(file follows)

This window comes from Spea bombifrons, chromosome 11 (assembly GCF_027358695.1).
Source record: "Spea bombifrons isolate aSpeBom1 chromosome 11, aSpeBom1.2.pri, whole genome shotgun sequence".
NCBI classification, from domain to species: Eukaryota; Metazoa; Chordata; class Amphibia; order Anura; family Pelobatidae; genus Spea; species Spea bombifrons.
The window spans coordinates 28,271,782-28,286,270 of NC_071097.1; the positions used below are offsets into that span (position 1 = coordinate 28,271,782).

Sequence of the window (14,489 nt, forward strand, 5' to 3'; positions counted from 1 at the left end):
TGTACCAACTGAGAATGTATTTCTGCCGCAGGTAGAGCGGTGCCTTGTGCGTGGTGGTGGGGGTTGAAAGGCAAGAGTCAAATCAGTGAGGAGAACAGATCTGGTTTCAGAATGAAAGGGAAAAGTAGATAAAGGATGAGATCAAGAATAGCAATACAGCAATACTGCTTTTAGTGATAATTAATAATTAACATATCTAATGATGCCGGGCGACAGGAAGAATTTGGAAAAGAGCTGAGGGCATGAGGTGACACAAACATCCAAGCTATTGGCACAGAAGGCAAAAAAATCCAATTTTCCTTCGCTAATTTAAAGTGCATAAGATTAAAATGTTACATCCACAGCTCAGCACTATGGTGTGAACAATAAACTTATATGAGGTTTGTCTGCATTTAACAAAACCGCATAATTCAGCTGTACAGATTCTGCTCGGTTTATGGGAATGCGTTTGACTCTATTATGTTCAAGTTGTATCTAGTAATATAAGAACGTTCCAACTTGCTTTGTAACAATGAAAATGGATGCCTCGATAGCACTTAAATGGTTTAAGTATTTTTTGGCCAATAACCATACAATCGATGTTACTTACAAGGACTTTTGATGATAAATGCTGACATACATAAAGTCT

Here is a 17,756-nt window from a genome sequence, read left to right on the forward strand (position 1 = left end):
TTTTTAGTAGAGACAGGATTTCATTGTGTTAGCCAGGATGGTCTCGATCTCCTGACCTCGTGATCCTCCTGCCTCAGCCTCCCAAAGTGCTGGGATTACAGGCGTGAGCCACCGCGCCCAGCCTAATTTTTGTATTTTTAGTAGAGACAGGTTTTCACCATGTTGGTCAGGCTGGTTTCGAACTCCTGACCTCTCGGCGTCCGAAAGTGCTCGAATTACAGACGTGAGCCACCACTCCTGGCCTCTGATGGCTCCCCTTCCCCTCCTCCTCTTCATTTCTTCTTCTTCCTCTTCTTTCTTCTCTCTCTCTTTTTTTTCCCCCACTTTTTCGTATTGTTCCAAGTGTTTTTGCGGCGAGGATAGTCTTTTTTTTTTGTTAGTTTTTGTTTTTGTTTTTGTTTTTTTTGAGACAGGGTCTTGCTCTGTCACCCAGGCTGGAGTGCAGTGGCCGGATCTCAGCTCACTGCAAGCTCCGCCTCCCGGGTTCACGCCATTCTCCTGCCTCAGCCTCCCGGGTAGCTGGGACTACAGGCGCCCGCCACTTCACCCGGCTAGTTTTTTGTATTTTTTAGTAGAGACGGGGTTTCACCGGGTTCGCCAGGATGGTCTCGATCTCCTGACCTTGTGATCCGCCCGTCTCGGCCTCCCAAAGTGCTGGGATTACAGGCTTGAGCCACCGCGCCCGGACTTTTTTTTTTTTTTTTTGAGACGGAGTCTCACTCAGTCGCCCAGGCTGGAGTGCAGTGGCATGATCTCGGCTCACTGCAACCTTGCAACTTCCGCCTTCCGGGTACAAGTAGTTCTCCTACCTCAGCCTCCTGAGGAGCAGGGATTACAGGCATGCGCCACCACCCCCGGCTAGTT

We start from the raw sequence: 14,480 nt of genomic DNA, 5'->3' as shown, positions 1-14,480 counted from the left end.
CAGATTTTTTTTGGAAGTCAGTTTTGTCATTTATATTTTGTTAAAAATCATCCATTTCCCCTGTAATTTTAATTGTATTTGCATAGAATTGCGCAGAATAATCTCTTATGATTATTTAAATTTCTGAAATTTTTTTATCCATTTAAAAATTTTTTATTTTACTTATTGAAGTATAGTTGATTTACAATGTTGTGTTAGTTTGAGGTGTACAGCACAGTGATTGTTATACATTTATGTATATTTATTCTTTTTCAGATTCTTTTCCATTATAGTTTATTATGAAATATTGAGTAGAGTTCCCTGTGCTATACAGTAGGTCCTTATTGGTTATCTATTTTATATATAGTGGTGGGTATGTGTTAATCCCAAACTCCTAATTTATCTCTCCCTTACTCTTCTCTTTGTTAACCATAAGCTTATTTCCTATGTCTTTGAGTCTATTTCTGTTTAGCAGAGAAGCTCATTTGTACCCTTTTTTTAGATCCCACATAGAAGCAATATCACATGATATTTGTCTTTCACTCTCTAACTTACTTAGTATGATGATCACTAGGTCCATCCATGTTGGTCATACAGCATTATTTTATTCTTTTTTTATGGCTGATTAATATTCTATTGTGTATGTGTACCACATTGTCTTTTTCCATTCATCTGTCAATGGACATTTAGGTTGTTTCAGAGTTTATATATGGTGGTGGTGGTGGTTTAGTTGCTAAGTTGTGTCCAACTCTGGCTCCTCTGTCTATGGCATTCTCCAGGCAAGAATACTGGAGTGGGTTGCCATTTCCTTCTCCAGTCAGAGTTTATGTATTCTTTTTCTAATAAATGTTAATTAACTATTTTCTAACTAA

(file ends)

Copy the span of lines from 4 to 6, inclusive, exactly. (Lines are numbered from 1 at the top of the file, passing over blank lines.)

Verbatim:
The window spans coordinates 28,271,782-28,286,270 of NC_071097.1; the positions used below are offsets into that span (position 1 = coordinate 28,271,782).

Sequence of the window (14,489 nt, forward strand, 5' to 3'; positions counted from 1 at the left end):
TGTACCAACTGAGAATGTATTTCTGCCGCAGGTAGAGCGGTGCCTTGTGCGTGGTGGTGGGGGTTGAAAGGCAAGAGTCAAATCAGTGAGGAGAACAGATCTGGTTTCAGAATGAAAGGGAAAAGTAGATAAAGGATGAGATCAAGAATAGCAATACAGCAATACTGCTTTTAGTGATAATTAATAATTAACATATCTAATGATGCCGGGCGACAGGAAGAATTTGGAAAAGAGCTGAGGGCATGAGGTGACACAAACATCCAAGCTATTGGCACAGAAGGCAAAAAAATCCAATTTTCCTTCGCTAATTTAAAGTGCATAAGATTAAAATGTTACATCCACAGCTCAGCACTATGGTGTGAACAATAAACTTATATGAGGTTTGTCTGCATTTAACAAAACCGCATAATTCAGCTGTACAGATTCTGCTCGGTTTATGGGAATGCGTTTGACTCTATTATGTTCAAGTTGTATCTAGTAATATAAGAACGTTCCAACTTGCTTTGTAACAATGAAAATGGATGCCTCGATAGCACTTAAATGGTTTAAGTATTTTTTGGCCAATAACCATACAATCGATGTTACTTACAAGGACTTTTGATGATAAATGCTGACATACATAAAGTCT